Directed by Stuart Hazeldine. Starring Sam Worthington, Octavia Spencer, Radha Mitchell, Tim McGraw, Alice Braga.
THE PLOT: Mack (Sam Worthington) is a mid-western man who has come from a troubled childhood background. Yet, he made good and is now happily married to Nan (Radha Mitchell). He also has a son and two daughters. On a camping trip, his youngest daughter goes missing in the woods. Police later find her red dress in an abandoned shack. With his daughter missing and feared dead at the hands of a child killer, Mack blames himself for not watching her closely. Several years later, Mack is still consumed by grief and guilt. He finds a letter in his mailbox from ‘Papa’, his youngest daughter’s name for God. He returns to the scene of the crime, where he finds something altogether different. God (Octavia Spencer) wants to talk to him…
THE VERDICT: The latest faith-based film from the US is another head-scratching cocktail of magical realism and wish-fulfilment that stretches the imagination to breaking point. Based on the book by Canadian author William P. Young, the modestly-titled ‘The Shack’ asks the audience to suspend disbelief, before then pulling the rug from under their feet. It could also be called ‘My Wild Weekend Retreat With God’.
Mack turns up at the shack to find an idyllic woodland / lakeside house where God is played by Octavia Spencer (Who else? Were you expecting Anthony Hopkins?). She has a daughter who collects human tears (stop sniggering) and lets her garden run wild, while her son is a carpenter who likes to walk on water. Okay. God wants to heal his pain, helping him to understand what happened to his daughter and why evil is still allowed to exist in the world. Mack also gets to talk to cave-dwelling spirit Wisdom (Alice Braga) and watch a magical light show, wherein he’s re-united with a face from the past.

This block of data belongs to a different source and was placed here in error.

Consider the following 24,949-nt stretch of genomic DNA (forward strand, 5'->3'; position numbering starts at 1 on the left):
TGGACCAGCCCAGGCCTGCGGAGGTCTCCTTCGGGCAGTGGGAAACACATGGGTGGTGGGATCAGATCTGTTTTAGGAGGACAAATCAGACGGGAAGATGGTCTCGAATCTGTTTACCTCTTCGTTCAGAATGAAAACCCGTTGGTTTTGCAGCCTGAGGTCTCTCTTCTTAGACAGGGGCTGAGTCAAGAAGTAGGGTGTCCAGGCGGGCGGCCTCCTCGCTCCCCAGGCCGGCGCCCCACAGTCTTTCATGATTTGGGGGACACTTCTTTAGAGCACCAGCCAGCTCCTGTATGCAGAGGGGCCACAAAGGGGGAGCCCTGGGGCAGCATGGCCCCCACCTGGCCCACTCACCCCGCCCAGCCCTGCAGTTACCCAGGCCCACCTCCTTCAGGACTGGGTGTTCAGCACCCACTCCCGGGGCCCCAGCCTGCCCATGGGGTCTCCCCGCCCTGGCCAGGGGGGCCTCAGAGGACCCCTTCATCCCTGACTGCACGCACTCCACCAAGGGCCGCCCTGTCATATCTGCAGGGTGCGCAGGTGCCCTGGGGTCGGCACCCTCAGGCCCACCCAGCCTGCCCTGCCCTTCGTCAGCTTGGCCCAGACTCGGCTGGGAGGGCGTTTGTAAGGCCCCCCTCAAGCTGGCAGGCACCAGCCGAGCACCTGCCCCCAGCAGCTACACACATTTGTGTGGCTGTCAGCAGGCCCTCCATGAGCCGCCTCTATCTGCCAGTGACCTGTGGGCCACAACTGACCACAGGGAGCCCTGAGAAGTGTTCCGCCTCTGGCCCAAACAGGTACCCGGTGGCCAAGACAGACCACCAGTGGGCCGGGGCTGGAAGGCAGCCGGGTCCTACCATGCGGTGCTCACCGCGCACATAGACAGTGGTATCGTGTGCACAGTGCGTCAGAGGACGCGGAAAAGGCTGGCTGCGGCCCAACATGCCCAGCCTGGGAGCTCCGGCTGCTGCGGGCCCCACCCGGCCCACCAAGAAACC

This film really has to be seen to be believed. A literal leap of faith is required, but even then it becomes too much to take in. The idea of a grieving father encountering God is actually an intriguing one, but director Stuart Hazeldine blows any chance of making it meaningful. Instead of being a soulful exploration of the grieving process, it becomes a spiritually bankrupt depiction of a religious fantasy. All Mack really needs is some grief counselling. While he can be bland at times, Worthington is actually thoughtful here and is the one good element among this wishy-washy mess. ‘The Shack’ is the kind of guff that might go down well in Bible-Belt America, but the rest of us should avoid it like a plague of locusts.